```// In this exercise you receive n and k and write a code that
// iterates over {0,...,n-1}^k, i.e., all k-uples (t_1,..., t_k)
// where t_1, ..., t_k are in {0,...,n-1}.
//
// The idea here is: for n = 2, we just iterate from 0 to 1<<k - 1.
// We would like to do the same for operations in base n. The only
// think we need is to implement the operatiosn "ADD 1" in base n.
//
// For example, with n = 3 and k = 4 we need to print:
//
// 0 0 0 0  \
// 1 0 0 0  |
// 2 0 0 0  |
// 0 1 0 0  |
// 1 1 0 0  |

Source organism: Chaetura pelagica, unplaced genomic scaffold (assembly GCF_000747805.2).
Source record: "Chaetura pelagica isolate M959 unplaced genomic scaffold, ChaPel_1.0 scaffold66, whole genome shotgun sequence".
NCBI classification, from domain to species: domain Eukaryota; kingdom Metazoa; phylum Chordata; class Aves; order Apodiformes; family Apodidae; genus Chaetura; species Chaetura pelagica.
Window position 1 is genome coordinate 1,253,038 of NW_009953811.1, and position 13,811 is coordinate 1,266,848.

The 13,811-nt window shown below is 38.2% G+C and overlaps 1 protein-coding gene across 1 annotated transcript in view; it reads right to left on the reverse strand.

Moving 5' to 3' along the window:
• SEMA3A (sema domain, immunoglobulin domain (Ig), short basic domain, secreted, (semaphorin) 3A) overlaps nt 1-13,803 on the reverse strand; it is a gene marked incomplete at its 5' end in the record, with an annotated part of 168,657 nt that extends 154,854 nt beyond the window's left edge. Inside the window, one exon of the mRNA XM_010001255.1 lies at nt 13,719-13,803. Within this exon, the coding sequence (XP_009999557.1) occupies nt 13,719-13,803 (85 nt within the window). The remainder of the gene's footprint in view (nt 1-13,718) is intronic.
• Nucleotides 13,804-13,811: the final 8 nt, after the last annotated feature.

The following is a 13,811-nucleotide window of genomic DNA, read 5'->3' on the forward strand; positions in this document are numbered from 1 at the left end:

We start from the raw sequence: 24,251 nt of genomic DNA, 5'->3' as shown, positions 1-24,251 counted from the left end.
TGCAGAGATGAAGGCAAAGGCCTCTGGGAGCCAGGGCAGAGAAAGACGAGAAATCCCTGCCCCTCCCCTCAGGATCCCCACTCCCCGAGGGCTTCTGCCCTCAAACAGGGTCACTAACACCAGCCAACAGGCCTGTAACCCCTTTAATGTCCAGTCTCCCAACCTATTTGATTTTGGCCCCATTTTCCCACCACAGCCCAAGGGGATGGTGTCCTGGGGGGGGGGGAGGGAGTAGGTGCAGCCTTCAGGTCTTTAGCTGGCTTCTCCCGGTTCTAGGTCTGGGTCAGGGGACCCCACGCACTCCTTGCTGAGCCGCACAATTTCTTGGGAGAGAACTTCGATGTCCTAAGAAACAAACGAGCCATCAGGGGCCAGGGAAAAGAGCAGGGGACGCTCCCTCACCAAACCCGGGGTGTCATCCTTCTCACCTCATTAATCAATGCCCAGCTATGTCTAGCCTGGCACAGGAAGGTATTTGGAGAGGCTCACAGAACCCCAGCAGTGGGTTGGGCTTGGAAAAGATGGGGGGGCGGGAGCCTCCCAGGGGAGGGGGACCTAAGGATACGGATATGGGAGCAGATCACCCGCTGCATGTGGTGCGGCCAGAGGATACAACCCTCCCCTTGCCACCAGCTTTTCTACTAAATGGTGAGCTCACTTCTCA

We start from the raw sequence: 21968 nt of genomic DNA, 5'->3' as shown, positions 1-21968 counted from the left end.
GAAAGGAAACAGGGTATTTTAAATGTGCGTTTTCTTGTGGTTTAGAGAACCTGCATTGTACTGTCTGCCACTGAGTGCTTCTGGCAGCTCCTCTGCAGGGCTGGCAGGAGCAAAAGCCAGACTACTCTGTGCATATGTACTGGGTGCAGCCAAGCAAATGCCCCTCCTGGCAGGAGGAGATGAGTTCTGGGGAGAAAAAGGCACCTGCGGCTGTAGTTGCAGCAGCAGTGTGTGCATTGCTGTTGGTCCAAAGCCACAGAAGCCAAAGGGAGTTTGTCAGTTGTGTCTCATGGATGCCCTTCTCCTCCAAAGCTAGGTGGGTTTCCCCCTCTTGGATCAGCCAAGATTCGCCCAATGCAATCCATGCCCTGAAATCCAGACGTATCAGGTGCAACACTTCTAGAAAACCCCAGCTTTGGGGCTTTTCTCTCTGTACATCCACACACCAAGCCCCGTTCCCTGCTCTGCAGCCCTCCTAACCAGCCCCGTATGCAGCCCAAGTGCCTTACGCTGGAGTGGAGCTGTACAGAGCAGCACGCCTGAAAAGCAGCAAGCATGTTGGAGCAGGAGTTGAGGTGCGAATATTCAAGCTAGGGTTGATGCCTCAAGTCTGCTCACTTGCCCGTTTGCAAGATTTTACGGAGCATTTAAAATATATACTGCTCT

// 2 1 0 0  |
// 0 2 0 0  | n^k tuples
// 1 2 0 0  |
// 2 2 0 0  |
// 0 0 1 0  |
// ...      |
// 2 2 2 2  /
//
//

#include "stdio.h"

int t[100]; // say k <= 100

// This function prints all the tuples.
void iterate_and_print (int n, int k) {
int i;
// initialize t = (0,...,0)
for (i = 0; i < k; ++i) t[i] = 0;
do {
for (i = 0; i < k; ++i) printf("%d ", t[i]);
printf("\n");
} while (next_tuple(n,k));
}

// This function finds the next tuple. It does like in the example,
// it increments one variable, if it < n, I return. If it is n, I
// increment the other variable recursively. It returns false if there
// is no next permutation.
int next_tuple(int n, int k) {
int i;
for (i = 0; i < k; ++i) {
t[i]++;
if (t[i] < n) return 1;
else t[i] = 0;
}
return 0;
}

int main() {
iterate_and_print(3,4);
}
```